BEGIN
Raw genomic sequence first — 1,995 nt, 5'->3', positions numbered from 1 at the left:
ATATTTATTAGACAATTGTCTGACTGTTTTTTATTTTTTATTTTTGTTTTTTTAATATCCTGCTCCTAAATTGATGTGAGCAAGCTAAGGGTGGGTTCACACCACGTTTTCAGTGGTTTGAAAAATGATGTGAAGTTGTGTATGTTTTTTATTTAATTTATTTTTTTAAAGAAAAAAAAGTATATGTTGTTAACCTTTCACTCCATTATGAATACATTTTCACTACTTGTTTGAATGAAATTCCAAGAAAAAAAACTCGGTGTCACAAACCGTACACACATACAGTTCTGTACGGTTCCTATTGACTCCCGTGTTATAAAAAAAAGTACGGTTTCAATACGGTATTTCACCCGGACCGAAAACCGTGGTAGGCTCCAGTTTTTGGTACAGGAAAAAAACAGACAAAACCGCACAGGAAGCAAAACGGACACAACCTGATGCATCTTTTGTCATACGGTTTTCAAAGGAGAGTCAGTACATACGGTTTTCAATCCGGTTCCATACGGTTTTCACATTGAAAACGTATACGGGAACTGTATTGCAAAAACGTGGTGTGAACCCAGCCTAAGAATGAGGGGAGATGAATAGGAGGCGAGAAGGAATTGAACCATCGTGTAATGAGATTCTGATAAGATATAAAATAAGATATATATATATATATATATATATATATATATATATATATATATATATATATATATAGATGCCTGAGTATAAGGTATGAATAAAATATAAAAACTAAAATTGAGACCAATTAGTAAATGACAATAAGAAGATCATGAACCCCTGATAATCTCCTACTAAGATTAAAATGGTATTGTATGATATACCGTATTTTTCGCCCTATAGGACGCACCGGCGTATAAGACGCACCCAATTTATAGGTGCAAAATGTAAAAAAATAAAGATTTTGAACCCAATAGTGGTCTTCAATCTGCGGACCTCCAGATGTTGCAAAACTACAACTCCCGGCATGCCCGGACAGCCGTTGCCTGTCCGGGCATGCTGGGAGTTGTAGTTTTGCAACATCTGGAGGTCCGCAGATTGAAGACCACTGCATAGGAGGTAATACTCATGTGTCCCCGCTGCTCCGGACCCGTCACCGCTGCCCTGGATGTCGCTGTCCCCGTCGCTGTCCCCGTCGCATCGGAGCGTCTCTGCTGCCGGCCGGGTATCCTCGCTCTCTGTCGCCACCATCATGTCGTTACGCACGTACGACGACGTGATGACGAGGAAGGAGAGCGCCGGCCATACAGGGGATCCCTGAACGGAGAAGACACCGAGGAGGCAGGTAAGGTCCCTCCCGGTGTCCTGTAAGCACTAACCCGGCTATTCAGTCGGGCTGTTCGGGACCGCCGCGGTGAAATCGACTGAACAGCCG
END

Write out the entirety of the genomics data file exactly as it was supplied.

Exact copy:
Raw genomic sequence first — 1,995 nt, 5'->3', positions numbered from 1 at the left:
ATATTTATTAGACAATTGTCTGACTGTTTTTTATTTTTTATTTTTGTTTTTTTAATATCCTGCTCCTAAATTGATGTGAGCAAGCTAAGGGTGGGTTCACACCACGTTTTCAGTGGTTTGAAAAATGATGTGAAGTTGTGTATGTTTTTTATTTAATTTATTTTTTTAAAGAAAAAAAAGTATATGTTGTTAACCTTTCACTCCATTATGAATACATTTTCACTACTTGTTTGAATGAAATTCCAAGAAAAAAAACTCGGTGTCACAAACCGTACACACATACAGTTCTGTACGGTTCCTATTGACTCCCGTGTTATAAAAAAAAGTACGGTTTCAATACGGTATTTCACCCGGACCGAAAACCGTGGTAGGCTCCAGTTTTTGGTACAGGAAAAAAACAGACAAAACCGCACAGGAAGCAAAACGGACACAACCTGATGCATCTTTTGTCATACGGTTTTCAAAGGAGAGTCAGTACATACGGTTTTCAATCCGGTTCCATACGGTTTTCACATTGAAAACGTATACGGGAACTGTATTGCAAAAACGTGGTGTGAACCCAGCCTAAGAATGAGGGGAGATGAATAGGAGGCGAGAAGGAATTGAACCATCGTGTAATGAGATTCTGATAAGATATAAAATAAGATATATATATATATATATATATATATATATATATATATATATATATATATATATATAGATGCCTGAGTATAAGGTATGAATAAAATATAAAAACTAAAATTGAGACCAATTAGTAAATGACAATAAGAAGATCATGAACCCCTGATAATCTCCTACTAAGATTAAAATGGTATTGTATGATATACCGTATTTTTCGCCCTATAGGACGCACCGGCGTATAAGACGCACCCAATTTATAGGTGCAAAATGTAAAAAAATAAAGATTTTGAACCCAATAGTGGTCTTCAATCTGCGGACCTCCAGATGTTGCAAAACTACAACTCCCGGCATGCCCGGACAGCCGTTGCCTGTCCGGGCATGCTGGGAGTTGTAGTTTTGCAACATCTGGAGGTCCGCAGATTGAAGACCACTGCATAGGAGGTAATACTCATGTGTCCCCGCTGCTCCGGACCCGTCACCGCTGCCCTGGATGTCGCTGTCCCCGTCGCTGTCCCCGTCGCATCGGAGCGTCTCTGCTGCCGGCCGGGTATCCTCGCTCTCTGTCGCCACCATCATGTCGTTACGCACGTACGACGACGTGATGACGAGGAAGGAGAGCGCCGGCCATACAGGGGATCCCTGAACGGAGAAGACACCGAGGAGGCAGGTAAGGTCCCTCCCGGTGTCCTGTAAGCACTAACCCGGCTATTCAGTCGGGCTGTTCGGGACCGCCGCGGTGAAATCGACTGAACAGCCG